Next steps after attribution: Deterring further Russian interference


A few weeks ago, the U.S. government issued a statement declaring that Russia has been engineering disclosures of communications from U.S. political organizations and operators in an attempt to influence the upcoming U.S. presidential election. This is the first public, official acknowledgment of a long-running information warfare campaign that the statement asserted could have been authorized only by “Russia’s senior-most officials.”

Publicizing Russia’s role and warning the American people undermines Russia’s efforts as the campaign moves forward. In fact, we have already seen examples of public figures, including a prominent Republican politician, trying to push the disclosures from the spotlight as their link to Russia has become apparent.

But it’s unlikely that publicity alone will be enough to check this aggression. In fact, Russian President Vladimir Putin already has dismissed the attribution as nothing but hysteria. The discussion in the U.S. about next steps has focused on cyber-enabled counterattacks that would expose corruption in Russia or leak information about bank accounts linked to Putin.

Such cyber-enabled disclosures could impose costs on Putin’s regime, and used appropriately, they could be an effective part of a broader response. But we should tread carefully. Part of Putin’s goal seems to be to create equivalency between a supposedly corrupt U.S. system and his government and thereby take away our moral high ground. Creating a tit-for-tat cyber war between two great powers could play into that scenario.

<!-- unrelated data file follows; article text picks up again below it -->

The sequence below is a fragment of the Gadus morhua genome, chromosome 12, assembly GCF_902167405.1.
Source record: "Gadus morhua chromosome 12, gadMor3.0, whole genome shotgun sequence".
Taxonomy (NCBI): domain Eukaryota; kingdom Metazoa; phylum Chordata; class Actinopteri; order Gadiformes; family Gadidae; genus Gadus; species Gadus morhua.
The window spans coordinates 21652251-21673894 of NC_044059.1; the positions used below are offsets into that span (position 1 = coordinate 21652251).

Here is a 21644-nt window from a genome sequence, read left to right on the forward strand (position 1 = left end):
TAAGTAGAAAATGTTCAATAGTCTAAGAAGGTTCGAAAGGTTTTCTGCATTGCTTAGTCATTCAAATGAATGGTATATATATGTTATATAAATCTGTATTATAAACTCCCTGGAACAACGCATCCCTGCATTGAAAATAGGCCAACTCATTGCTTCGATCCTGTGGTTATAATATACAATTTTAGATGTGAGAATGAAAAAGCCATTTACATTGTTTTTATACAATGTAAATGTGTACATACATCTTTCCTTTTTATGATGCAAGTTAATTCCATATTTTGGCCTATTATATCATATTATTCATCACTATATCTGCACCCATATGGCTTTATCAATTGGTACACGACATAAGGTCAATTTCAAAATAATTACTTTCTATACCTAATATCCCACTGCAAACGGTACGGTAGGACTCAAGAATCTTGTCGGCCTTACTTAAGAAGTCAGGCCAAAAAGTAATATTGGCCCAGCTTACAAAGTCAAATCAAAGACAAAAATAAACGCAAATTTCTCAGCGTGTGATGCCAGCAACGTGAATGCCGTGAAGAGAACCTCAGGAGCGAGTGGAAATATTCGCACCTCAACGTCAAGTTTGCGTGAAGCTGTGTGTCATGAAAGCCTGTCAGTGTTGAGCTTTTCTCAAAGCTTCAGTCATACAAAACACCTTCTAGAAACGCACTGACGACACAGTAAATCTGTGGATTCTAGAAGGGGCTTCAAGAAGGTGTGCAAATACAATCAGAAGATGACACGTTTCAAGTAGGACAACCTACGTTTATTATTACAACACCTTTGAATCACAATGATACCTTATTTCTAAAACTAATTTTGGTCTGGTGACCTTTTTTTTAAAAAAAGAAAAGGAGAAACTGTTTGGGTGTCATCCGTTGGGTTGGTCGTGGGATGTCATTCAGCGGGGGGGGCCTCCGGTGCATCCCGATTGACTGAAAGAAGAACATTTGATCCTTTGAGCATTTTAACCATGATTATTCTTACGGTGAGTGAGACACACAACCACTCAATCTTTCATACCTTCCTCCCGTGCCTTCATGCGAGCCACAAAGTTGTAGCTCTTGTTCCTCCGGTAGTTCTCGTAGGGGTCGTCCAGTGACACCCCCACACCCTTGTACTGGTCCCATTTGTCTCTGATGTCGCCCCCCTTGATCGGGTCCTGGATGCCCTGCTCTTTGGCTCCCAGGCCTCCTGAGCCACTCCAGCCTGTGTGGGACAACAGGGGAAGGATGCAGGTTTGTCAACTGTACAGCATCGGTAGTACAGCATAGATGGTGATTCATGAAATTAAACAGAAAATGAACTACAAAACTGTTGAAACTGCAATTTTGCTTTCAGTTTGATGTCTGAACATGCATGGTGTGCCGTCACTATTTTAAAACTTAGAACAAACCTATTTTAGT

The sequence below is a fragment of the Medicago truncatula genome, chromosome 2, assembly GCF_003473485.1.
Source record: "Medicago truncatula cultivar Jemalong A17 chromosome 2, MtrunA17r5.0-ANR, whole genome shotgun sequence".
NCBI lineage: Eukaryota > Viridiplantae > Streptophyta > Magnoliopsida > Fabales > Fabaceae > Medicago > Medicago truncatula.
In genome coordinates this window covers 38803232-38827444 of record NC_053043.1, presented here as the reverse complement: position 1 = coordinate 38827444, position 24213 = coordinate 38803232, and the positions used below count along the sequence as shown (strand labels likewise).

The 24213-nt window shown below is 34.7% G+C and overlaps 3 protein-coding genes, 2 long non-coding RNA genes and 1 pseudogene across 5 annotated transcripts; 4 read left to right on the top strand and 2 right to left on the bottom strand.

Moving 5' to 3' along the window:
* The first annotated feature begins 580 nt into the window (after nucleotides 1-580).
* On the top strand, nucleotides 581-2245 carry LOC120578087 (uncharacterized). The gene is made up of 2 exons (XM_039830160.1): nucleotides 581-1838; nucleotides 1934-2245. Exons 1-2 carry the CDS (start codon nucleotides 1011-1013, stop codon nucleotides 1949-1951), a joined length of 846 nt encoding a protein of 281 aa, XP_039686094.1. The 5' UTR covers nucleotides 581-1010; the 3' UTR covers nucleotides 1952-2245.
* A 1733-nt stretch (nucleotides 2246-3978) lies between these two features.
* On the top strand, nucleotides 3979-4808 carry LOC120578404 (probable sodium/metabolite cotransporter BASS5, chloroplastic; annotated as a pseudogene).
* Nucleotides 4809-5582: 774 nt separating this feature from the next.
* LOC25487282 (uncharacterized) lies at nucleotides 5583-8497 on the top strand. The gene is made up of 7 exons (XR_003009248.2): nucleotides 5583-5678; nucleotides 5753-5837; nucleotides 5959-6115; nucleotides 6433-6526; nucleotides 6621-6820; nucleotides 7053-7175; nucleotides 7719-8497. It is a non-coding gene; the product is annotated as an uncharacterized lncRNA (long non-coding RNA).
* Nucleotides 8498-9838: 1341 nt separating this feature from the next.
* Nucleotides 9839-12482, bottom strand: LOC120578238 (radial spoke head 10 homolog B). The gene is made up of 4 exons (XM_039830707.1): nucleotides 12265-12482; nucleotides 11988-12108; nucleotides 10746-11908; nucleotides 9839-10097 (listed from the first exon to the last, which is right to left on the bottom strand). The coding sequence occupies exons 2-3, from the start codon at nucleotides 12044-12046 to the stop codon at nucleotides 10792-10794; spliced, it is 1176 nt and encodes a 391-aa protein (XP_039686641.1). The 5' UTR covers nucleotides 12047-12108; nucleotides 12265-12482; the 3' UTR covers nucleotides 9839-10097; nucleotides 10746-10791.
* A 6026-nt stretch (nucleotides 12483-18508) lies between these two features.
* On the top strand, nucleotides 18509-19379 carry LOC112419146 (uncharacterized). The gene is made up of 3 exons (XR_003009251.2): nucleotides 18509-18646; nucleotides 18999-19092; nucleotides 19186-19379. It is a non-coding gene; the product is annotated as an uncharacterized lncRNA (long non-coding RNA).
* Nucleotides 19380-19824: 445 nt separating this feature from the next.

The United States can derail that strategy by doing three things. First, we should complement any cyber response with non-cyber responses -- exposure, economic tools such as sanctions, and renewed collaboration with and focus on NATO allies. Second, we should frame our response not around Russia as an adversary, but around condemning its clear, cyber-enabled effort to influence our free elections. A designation under the new cyber sanctions executive order, which is triggered by activities rather than nationalities, could be especially useful here.

And third, we should coordinate responses with other nations to demonstrate that this is not just about a spat between the United States and Russia but about Russia seeking to subvert a bedrock of modern democracy. Our unified voice would make it clear that Russia’s actions are unacceptable.

On that last point, reports now suggest that the U.S. intelligence community informed Ecuador of WikiLeaks’ role as a conduit for Russian-distributed information dumps, which prompted Ecuador’s decision to restrict the internet access of Julian Assange, the WikiLeaks founder still holed up in the Ecuadorean embassy in London. Ecuador’s statement on the matter affirmed that its decision was based on “the principle of non-intervention in the internal affairs of other states.” The more that other nations condemn Russia’s actions by word and deed, the clearer it becomes that this is not a struggle between two nations but a violation of international norms.

As important as our short-term condemnation of Russia’s actions is, the exchange should also serve as a wake-up call. The most fundamental elements of our society and public sphere are increasingly run on communications systems that are easy targets for exploitation. Without visibility into our systems and control over own environments, we cannot identify -- much less stop -- the intruders who will continue to find new ways to cause damage and extract value.

We have already seen attempts to undermine our free speech and our free elections, and we will see more. If we do not change this reality, future cyberthreats will not only cost money or expose covert operations -- they will chip away at our institutions.

About the Author

Nathaniel Gleicher, a former director for cybersecurity policy at the White House National Security Council, is Illumio's head of cybersecurity strategy.


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